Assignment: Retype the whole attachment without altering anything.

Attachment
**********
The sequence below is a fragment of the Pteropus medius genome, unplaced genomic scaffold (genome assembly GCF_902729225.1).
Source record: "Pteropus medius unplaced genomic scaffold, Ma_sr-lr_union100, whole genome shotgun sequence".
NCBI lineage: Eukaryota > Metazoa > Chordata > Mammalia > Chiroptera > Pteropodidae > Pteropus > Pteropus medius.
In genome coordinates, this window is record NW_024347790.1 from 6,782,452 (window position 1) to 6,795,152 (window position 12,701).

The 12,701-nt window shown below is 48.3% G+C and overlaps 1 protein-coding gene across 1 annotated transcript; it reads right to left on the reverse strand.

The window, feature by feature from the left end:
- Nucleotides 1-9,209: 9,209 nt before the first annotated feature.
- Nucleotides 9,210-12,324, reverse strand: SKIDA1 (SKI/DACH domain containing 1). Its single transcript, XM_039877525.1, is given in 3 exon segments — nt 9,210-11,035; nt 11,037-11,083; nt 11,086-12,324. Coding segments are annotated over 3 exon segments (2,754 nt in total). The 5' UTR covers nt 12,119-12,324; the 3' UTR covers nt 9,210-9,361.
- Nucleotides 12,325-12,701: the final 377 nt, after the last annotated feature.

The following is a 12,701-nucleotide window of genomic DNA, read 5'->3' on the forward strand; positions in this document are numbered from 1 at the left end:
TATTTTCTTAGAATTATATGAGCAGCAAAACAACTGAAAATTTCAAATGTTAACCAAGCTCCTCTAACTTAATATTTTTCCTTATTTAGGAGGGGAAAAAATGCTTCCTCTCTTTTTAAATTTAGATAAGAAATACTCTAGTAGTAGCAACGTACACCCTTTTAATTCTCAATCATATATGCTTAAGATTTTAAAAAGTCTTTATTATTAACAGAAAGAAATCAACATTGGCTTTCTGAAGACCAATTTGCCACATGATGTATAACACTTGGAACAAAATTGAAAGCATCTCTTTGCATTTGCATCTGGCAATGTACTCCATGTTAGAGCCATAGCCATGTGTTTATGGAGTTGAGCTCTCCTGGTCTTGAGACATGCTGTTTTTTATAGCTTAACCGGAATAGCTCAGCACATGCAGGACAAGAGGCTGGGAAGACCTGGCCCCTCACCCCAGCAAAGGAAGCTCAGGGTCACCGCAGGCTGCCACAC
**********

The sequence below is a fragment of the Pteropus medius genome, unplaced genomic scaffold (genome assembly GCF_902729225.1).
Source record: "Pteropus medius unplaced genomic scaffold, Ma_sr-lr_union100, whole genome shotgun sequence".
NCBI lineage: Eukaryota > Metazoa > Chordata > Mammalia > Chiroptera > Pteropodidae > Pteropus > Pteropus medius.
In genome coordinates, this window is record NW_024347790.1 from 6,782,452 (window position 1) to 6,795,152 (window position 12,701).

The 12,701-nt window shown below is 48.3% G+C and overlaps 1 protein-coding gene across 1 annotated transcript; it reads right to left on the reverse strand.

The window, feature by feature from the left end:
- Nucleotides 1-9,209: 9,209 nt before the first annotated feature.
- Nucleotides 9,210-12,324, reverse strand: SKIDA1 (SKI/DACH domain containing 1). Its single transcript, XM_039877525.1, is given in 3 exon segments — nt 9,210-11,035; nt 11,037-11,083; nt 11,086-12,324. Coding segments are annotated over 3 exon segments (2,754 nt in total). The 5' UTR covers nt 12,119-12,324; the 3' UTR covers nt 9,210-9,361.
- Nucleotides 12,325-12,701: the final 377 nt, after the last annotated feature.

The following is a 12,701-nucleotide window of genomic DNA, read 5'->3' on the forward strand; positions in this document are numbered from 1 at the left end:
TATTTTCTTAGAATTATATGAGCAGCAAAACAACTGAAAATTTCAAATGTTAACCAAGCTCCTCTAACTTAATATTTTTCCTTATTTAGGAGGGGAAAAAATGCTTCCTCTCTTTTTAAATTTAGATAAGAAATACTCTAGTAGTAGCAACGTACACCCTTTTAATTCTCAATCATATATGCTTAAGATTTTAAAAAGTCTTTATTATTAACAGAAAGAAATCAACATTGGCTTTCTGAAGACCAATTTGCCACATGATGTATAACACTTGGAACAAAATTGAAAGCATCTCTTTGCATTTGCATCTGGCAATGTACTCCATGTTAGAGCCATAGCCATGTGTTTATGGAGTTGAGCTCTCCTGGTCTTGAGACATGCTGTTTTTTATAGCTTAACCGGAATAGCTCAGCACATGCAGGACAAGAGGCTGGGAAGACCTGGCCCCTCACCCCAGCAAAGGAAGCTCAGGGTCACCGCAGGCTGCCACAC